Inside the room we each picked up a flower and placed it on the altar when we were in front of it. There was also incense and I think soju below the altar. Then to the right of the altar was the receiving line. Kevin stood next to the altar in a black suit with these sand colored armbands on his right arm that made him look like a pilot. Beside him were a few more men dressed the same and then three women after them, including his wife, who were dressed in these sort of black dresses that seemed to be made out of the same material as graduation gowns. I shook Kevin's hand and said I was sorry and politely bowed to everyone.

Back in the lobby we headed into a big room to the right where there were long tables and cushions lining the floor. All the tables had white plastic tablecloths on them and when we sat down they brought out a bunch of food and drinks- soup, meat, a variety of typical Korean side dishes, etc. Korean funerals last for a couple days and people apparently will come all through the night to pay their respects (by the time we left it was near midnight). So it wasn't surprising that they also brought out lots of beer and soju so that people could stay up with the family. I can't begin to imagine how exhausting a forty-eight hour wake would be.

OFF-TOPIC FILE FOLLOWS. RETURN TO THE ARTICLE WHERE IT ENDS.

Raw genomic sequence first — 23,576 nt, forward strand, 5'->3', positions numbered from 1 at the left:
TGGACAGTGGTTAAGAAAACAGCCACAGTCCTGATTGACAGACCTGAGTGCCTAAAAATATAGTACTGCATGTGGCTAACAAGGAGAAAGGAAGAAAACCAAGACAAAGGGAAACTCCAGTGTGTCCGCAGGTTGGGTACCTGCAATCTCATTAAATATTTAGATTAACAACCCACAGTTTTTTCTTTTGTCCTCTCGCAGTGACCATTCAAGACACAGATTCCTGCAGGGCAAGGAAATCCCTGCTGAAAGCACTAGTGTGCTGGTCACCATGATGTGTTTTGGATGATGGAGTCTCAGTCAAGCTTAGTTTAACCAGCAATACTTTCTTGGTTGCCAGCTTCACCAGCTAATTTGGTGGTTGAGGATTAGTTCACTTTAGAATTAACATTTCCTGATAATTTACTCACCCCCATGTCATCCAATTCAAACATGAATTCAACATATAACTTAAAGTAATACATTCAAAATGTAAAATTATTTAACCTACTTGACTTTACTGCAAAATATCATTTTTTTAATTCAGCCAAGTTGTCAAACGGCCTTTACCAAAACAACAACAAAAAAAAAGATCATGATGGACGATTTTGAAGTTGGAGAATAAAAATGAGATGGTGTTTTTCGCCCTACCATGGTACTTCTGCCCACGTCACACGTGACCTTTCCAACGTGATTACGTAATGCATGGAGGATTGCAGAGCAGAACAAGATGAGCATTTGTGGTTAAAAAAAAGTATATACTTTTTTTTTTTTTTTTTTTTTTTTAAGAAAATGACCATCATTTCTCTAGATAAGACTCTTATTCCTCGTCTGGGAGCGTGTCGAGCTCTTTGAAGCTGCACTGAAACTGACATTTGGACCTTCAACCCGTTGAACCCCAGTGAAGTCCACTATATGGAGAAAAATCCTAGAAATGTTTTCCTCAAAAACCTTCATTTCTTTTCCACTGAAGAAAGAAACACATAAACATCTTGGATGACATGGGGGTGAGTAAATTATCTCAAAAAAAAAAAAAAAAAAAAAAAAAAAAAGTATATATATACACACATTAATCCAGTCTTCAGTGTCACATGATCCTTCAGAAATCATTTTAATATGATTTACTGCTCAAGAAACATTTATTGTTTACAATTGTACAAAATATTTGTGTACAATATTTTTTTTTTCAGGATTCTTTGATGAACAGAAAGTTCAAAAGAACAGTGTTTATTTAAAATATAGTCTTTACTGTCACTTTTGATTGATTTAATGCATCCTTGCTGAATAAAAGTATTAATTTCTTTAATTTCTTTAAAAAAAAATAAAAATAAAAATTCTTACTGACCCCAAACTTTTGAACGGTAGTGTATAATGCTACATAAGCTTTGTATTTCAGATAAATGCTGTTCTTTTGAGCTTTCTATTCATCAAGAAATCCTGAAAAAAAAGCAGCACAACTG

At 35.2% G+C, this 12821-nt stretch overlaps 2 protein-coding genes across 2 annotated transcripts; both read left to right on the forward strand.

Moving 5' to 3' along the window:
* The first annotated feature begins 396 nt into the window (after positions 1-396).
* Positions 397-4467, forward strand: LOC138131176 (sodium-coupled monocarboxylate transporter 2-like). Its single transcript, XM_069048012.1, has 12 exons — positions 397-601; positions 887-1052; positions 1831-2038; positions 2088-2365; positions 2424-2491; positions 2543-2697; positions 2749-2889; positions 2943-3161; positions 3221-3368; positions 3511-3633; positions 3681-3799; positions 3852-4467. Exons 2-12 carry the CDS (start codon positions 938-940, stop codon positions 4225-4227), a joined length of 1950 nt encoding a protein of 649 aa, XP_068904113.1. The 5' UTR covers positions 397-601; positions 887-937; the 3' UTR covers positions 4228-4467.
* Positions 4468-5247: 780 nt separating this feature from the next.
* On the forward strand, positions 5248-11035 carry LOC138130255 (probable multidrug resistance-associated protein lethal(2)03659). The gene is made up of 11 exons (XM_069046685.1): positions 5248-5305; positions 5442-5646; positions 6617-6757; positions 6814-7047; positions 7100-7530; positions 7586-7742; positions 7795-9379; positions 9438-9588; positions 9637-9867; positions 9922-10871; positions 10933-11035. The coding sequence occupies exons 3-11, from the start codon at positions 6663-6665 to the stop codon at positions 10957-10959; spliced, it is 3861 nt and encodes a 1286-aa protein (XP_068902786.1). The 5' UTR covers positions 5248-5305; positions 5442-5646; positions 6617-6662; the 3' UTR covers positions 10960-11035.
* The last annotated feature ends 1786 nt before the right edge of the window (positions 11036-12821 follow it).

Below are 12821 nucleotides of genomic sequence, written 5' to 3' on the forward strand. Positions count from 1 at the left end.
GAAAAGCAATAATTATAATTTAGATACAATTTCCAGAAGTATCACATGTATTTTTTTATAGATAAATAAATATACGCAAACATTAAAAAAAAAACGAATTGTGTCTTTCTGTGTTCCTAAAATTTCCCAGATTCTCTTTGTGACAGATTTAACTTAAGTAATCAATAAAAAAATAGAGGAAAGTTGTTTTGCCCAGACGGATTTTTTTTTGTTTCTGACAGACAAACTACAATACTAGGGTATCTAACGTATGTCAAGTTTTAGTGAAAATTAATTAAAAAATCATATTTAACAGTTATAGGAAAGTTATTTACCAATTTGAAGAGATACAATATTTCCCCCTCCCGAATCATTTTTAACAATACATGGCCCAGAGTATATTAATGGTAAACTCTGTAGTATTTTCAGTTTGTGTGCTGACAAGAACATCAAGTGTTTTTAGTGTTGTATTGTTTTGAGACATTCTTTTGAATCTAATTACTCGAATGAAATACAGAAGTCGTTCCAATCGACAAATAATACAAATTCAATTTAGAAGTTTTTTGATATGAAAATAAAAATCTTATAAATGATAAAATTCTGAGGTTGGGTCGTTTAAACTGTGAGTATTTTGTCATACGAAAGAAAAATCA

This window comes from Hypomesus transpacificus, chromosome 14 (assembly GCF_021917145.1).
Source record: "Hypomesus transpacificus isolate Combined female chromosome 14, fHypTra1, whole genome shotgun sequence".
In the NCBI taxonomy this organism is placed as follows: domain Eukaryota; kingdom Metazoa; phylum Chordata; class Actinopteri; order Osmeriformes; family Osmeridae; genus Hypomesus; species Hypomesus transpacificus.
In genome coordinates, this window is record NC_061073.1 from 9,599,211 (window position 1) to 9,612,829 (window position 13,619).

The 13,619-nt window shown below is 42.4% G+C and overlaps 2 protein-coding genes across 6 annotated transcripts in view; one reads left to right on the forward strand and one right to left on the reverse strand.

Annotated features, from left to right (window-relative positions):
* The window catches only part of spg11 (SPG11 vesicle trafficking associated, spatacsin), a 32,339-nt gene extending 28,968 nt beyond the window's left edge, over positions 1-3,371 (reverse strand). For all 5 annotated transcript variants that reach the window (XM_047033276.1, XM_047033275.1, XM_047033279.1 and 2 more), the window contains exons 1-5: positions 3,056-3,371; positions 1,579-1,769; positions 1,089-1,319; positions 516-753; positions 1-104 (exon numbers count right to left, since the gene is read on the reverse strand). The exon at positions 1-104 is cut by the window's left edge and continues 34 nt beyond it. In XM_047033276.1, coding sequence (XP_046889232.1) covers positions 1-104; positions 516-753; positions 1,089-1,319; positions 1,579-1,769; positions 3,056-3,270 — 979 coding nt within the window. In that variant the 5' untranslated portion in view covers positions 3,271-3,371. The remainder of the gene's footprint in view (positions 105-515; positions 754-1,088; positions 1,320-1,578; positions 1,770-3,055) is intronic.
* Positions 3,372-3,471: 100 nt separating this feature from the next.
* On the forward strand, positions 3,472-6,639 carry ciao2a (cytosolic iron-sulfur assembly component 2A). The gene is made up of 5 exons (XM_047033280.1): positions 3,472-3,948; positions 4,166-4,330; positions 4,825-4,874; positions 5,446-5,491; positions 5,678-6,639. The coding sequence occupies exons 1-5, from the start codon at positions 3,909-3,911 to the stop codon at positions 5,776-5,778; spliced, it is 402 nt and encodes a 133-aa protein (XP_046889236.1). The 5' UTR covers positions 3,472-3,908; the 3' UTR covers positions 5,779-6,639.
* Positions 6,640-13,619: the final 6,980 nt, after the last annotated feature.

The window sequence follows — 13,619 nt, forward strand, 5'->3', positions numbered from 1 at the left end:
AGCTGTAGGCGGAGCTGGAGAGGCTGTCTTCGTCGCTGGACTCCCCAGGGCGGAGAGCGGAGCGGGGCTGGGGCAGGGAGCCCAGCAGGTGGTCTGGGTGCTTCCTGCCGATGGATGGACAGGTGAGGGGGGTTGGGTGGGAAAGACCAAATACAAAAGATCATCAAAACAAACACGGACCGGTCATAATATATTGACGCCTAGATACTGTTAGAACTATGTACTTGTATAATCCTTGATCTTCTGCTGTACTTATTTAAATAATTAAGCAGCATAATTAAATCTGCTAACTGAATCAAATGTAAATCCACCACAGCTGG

Kevin came over a couple times to talk with us and brought his wife at one point to introduce her around. She was so sweet and grateful to us for coming, I'm not sure how she held it together so well but she did. I think some people are just much better in these situations than others. When we were leaving later she thanked us again and I gave them both hugs. Her dad was young, only in his mid-fifties, and she and Kevin have two little kids. Situations like those just suck no matter which way you slice it. I think we all felt good about being there for Kevin though, since he does so much for us.

When I came home later I googled "Korean funeral etiquette" and actually came across another blogger's run down on what to do and how to behave should you ever need to attend a funeral while in Korea. It pretty much covers exactly what my experience was but is much more comprehensive when it comes to explanations and includes some pictures so you get a better idea. I recommend it if you find yourself in similar circumstances. You can read it here.

So even though a Korean funeral was different in some ways from an American one, the feeling was still the same. A send off attended by friends and family seems like a pretty good way to go, no matter what language they're saying goodbye in.